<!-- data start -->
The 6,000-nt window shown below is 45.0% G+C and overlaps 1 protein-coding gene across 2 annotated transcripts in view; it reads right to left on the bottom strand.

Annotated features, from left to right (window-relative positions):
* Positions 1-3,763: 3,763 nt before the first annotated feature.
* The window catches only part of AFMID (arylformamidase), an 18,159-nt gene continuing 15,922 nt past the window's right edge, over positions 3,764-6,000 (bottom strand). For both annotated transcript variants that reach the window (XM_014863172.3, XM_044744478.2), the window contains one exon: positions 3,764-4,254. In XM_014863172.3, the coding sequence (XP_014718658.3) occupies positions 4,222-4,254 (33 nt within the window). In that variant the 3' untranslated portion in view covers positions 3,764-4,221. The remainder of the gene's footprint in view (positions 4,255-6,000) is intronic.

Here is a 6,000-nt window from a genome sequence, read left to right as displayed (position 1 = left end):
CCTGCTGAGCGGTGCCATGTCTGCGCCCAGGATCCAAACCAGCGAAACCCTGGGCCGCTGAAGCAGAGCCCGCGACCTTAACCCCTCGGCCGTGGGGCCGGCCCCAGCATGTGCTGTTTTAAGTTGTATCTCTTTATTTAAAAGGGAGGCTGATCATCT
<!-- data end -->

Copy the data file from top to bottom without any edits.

The 6,000-nt window shown below is 45.0% G+C and overlaps 1 protein-coding gene across 2 annotated transcripts in view; it reads right to left on the bottom strand.

Annotated features, from left to right (window-relative positions):
* Positions 1-3,763: 3,763 nt before the first annotated feature.
* The window catches only part of AFMID (arylformamidase), an 18,159-nt gene continuing 15,922 nt past the window's right edge, over positions 3,764-6,000 (bottom strand). For both annotated transcript variants that reach the window (XM_014863172.3, XM_044744478.2), the window contains one exon: positions 3,764-4,254. In XM_014863172.3, the coding sequence (XP_014718658.3) occupies positions 4,222-4,254 (33 nt within the window). In that variant the 3' untranslated portion in view covers positions 3,764-4,221. The remainder of the gene's footprint in view (positions 4,255-6,000) is intronic.

Here is a 6,000-nt window from a genome sequence, read left to right as displayed (position 1 = left end):
CCTGCTGAGCGGTGCCATGTCTGCGCCCAGGATCCAAACCAGCGAAACCCTGGGCCGCTGAAGCAGAGCCCGCGACCTTAACCCCTCGGCCGTGGGGCCGGCCCCAGCATGTGCTGTTTTAAGTTGTATCTCTTTATTTAAAAGGGAGGCTGATCATCT